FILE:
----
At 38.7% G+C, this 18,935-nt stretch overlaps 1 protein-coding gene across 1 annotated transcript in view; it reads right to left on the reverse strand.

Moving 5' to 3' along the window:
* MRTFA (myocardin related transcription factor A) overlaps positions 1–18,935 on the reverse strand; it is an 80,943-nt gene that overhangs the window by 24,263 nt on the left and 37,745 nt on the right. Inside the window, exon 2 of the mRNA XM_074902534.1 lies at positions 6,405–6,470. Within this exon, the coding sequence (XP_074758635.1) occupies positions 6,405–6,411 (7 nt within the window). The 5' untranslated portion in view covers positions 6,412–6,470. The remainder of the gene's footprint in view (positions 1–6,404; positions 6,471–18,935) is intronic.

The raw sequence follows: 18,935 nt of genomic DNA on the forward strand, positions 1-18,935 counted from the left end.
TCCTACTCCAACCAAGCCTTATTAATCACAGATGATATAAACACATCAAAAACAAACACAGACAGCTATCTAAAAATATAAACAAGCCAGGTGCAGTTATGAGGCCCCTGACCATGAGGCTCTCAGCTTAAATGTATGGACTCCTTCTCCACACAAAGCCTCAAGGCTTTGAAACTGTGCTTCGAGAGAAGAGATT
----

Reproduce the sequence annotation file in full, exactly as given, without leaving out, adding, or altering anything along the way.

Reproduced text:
At 38.7% G+C, this 18,935-nt stretch overlaps 1 protein-coding gene across 1 annotated transcript in view; it reads right to left on the reverse strand.

Moving 5' to 3' along the window:
* MRTFA (myocardin related transcription factor A) overlaps positions 1–18,935 on the reverse strand; it is an 80,943-nt gene that overhangs the window by 24,263 nt on the left and 37,745 nt on the right. Inside the window, exon 2 of the mRNA XM_074902534.1 lies at positions 6,405–6,470. Within this exon, the coding sequence (XP_074758635.1) occupies positions 6,405–6,411 (7 nt within the window). The 5' untranslated portion in view covers positions 6,412–6,470. The remainder of the gene's footprint in view (positions 1–6,404; positions 6,471–18,935) is intronic.

The raw sequence follows: 18,935 nt of genomic DNA on the forward strand, positions 1-18,935 counted from the left end.
TCCTACTCCAACCAAGCCTTATTAATCACAGATGATATAAACACATCAAAAACAAACACAGACAGCTATCTAAAAATATAAACAAGCCAGGTGCAGTTATGAGGCCCCTGACCATGAGGCTCTCAGCTTAAATGTATGGACTCCTTCTCCACACAAAGCCTCAAGGCTTTGAAACTGTGCTTCGAGAGAAGAGATT